This paper argues that DRR frameworks and policies require a more nuanced and flexible approach when dealing with ‘the state’. State-centred frameworks, including the Sendai Framework for Disaster Risk Reduction, give ‘primary responsibility’ to the state for managing and reducing disaster risk. This assumes that all states are institutionally stable and fundamentally the same, when in fact it is increasingly recognised that ‘the state’ is not a universal category, and means different things to different people in different places. A more ethnographic understanding of the state in the Global South will allow for more context specific local strategies to be designed, robust and targeted DRR interventions, and create an enabling environment for conflict and post-conflict societies dealing with disasters to reduce risk and build resilience.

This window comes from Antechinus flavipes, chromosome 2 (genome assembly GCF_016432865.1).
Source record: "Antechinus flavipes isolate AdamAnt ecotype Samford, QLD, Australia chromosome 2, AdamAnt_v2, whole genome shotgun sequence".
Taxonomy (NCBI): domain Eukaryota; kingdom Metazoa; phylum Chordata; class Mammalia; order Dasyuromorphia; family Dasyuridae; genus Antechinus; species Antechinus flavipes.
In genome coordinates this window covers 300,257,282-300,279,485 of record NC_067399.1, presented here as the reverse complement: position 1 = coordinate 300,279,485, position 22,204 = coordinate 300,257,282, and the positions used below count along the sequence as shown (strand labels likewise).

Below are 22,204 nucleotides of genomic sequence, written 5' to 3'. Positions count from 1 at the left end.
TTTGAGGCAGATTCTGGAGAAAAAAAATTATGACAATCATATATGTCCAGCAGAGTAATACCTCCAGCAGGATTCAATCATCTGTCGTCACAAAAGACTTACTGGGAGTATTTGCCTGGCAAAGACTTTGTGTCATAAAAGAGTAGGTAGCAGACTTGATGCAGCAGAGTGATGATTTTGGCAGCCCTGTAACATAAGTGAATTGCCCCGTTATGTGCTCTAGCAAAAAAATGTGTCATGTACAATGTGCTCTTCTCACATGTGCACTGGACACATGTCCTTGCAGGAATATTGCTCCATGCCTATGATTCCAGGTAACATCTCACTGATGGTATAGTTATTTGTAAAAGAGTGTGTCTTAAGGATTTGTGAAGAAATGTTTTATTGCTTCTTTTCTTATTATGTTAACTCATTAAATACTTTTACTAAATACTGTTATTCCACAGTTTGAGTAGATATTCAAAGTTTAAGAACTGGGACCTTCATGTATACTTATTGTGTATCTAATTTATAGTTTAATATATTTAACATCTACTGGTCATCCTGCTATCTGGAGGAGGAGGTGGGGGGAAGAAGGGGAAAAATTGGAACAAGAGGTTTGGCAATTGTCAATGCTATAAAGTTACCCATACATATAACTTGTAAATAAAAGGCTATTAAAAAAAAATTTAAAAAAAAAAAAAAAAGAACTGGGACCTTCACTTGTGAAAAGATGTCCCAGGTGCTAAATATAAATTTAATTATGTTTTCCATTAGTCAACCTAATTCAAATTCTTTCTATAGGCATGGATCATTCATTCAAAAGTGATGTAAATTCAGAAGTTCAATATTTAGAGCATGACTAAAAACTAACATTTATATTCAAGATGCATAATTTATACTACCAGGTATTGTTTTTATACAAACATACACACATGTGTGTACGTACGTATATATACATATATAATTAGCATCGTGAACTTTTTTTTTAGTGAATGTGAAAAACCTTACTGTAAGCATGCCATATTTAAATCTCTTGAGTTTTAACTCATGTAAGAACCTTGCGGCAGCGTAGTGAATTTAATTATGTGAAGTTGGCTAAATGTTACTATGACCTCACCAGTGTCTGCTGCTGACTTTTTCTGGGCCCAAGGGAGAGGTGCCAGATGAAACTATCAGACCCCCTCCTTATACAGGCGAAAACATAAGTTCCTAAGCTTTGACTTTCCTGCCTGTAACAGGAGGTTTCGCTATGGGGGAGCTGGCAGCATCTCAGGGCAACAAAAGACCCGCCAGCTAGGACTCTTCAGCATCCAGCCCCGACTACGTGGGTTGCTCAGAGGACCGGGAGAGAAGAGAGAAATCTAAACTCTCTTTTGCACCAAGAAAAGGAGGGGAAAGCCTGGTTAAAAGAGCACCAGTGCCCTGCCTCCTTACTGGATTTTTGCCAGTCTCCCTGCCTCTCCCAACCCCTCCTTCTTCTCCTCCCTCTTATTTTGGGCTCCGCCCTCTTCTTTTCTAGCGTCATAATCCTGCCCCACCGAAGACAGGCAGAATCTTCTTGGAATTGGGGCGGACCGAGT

The paper provides definitions of the key terms employed in this argument, alongside insight into why issues of conflict have been largely neglected in the DRR policy and convening spaces. Then it discusses two political turns within disaster studies that have enabled de-politicised and conflict-blind engagement to occupy mainstream space. The document also presents four substantive arguments to challenge fundamental assumptions regularly made within DRR frameworks and the implications for policy and the delivery of Target E of the Sendai Framework.
This paper is a contribution to the 2019 edition of the Global Assessment Report on Disaster Risk Reduction (GAR 2019).
To cite this paper:
Siddiqi, A. and Peters, K. Disaster risk reduction in contexts of fragility and armed conflict: a review of emerging evidence challenges assumptions. Contributing Paper to GAR 2019